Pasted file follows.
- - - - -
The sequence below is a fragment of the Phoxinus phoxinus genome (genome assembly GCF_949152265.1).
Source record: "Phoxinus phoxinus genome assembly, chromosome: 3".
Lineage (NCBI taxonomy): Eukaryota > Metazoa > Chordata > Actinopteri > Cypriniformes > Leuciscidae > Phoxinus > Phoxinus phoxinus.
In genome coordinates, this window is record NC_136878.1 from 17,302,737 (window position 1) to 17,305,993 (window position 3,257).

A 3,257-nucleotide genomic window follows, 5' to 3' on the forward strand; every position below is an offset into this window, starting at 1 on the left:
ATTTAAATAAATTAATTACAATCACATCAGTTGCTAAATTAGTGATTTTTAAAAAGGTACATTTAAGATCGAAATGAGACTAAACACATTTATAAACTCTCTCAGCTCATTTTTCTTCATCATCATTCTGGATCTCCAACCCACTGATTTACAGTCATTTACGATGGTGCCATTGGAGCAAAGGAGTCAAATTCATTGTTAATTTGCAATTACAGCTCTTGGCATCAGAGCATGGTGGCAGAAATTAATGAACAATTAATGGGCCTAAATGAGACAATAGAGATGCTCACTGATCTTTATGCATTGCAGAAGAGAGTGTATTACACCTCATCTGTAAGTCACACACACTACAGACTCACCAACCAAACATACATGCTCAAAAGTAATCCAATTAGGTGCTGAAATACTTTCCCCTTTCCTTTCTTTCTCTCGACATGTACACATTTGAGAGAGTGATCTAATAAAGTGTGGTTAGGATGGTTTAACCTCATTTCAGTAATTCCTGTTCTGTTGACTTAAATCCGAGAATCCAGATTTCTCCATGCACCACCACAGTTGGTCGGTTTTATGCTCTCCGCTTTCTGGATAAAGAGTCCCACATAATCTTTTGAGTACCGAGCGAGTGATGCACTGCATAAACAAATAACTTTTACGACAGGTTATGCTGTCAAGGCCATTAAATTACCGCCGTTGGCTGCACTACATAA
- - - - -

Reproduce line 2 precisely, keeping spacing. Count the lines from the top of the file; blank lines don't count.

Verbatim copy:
Source record: "Phoxinus phoxinus genome assembly, chromosome: 3".